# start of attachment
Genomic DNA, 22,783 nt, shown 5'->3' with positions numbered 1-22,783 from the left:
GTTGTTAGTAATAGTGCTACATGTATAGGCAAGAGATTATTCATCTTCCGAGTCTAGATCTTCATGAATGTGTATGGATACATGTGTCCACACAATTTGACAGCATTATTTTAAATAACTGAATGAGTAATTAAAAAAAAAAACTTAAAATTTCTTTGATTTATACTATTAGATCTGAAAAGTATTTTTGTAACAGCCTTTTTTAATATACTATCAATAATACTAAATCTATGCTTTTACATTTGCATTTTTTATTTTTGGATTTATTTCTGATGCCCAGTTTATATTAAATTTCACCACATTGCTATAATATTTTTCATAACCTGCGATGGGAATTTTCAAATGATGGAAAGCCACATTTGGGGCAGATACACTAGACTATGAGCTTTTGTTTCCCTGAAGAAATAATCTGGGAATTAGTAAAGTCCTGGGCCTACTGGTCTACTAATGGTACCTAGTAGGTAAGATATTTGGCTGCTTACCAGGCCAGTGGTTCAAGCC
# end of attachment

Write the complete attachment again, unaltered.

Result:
Genomic DNA, 22,783 nt, shown 5'->3' with positions numbered 1-22,783 from the left:
GTTGTTAGTAATAGTGCTACATGTATAGGCAAGAGATTATTCATCTTCCGAGTCTAGATCTTCATGAATGTGTATGGATACATGTGTCCACACAATTTGACAGCATTATTTTAAATAACTGAATGAGTAATTAAAAAAAAAAACTTAAAATTTCTTTGATTTATACTATTAGATCTGAAAAGTATTTTTGTAACAGCCTTTTTTAATATACTATCAATAATACTAAATCTATGCTTTTACATTTGCATTTTTTATTTTTGGATTTATTTCTGATGCCCAGTTTATATTAAATTTCACCACATTGCTATAATATTTTTCATAACCTGCGATGGGAATTTTCAAATGATGGAAAGCCACATTTGGGGCAGATACACTAGACTATGAGCTTTTGTTTCCCTGAAGAAATAATCTGGGAATTAGTAAAGTCCTGGGCCTACTGGTCTACTAATGGTACCTAGTAGGTAAGATATTTGGCTGCTTACCAGGCCAGTGGTTCAAGCC